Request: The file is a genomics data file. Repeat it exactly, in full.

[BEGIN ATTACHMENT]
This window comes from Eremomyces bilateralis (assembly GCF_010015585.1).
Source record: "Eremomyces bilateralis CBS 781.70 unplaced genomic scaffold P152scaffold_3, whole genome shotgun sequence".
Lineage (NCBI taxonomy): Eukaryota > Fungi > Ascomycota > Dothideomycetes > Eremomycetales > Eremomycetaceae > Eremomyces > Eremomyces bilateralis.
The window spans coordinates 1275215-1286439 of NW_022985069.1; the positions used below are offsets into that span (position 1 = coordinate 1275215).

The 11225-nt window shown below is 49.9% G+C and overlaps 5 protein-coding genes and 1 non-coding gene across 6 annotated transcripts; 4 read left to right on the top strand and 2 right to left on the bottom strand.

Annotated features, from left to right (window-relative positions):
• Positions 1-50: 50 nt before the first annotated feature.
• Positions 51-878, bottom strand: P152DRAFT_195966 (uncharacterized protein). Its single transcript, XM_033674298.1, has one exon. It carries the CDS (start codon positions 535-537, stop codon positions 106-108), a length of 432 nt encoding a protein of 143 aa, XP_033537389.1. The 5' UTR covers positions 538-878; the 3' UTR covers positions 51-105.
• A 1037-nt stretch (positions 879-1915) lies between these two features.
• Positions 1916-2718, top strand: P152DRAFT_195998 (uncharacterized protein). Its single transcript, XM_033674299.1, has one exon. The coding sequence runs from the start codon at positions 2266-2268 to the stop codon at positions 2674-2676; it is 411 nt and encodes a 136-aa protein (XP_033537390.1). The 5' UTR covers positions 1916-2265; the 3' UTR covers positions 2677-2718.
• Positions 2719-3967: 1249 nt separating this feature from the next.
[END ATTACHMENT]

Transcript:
This window comes from Eremomyces bilateralis (assembly GCF_010015585.1).
Source record: "Eremomyces bilateralis CBS 781.70 unplaced genomic scaffold P152scaffold_3, whole genome shotgun sequence".
Lineage (NCBI taxonomy): Eukaryota > Fungi > Ascomycota > Dothideomycetes > Eremomycetales > Eremomycetaceae > Eremomyces > Eremomyces bilateralis.
The window spans coordinates 1275215-1286439 of NW_022985069.1; the positions used below are offsets into that span (position 1 = coordinate 1275215).

The 11225-nt window shown below is 49.9% G+C and overlaps 5 protein-coding genes and 1 non-coding gene across 6 annotated transcripts; 4 read left to right on the top strand and 2 right to left on the bottom strand.

Annotated features, from left to right (window-relative positions):
• Positions 1-50: 50 nt before the first annotated feature.
• Positions 51-878, bottom strand: P152DRAFT_195966 (uncharacterized protein). Its single transcript, XM_033674298.1, has one exon. It carries the CDS (start codon positions 535-537, stop codon positions 106-108), a length of 432 nt encoding a protein of 143 aa, XP_033537389.1. The 5' UTR covers positions 538-878; the 3' UTR covers positions 51-105.
• A 1037-nt stretch (positions 879-1915) lies between these two features.
• Positions 1916-2718, top strand: P152DRAFT_195998 (uncharacterized protein). Its single transcript, XM_033674299.1, has one exon. The coding sequence runs from the start codon at positions 2266-2268 to the stop codon at positions 2674-2676; it is 411 nt and encodes a 136-aa protein (XP_033537390.1). The 5' UTR covers positions 1916-2265; the 3' UTR covers positions 2677-2718.
• Positions 2719-3967: 1249 nt separating this feature from the next.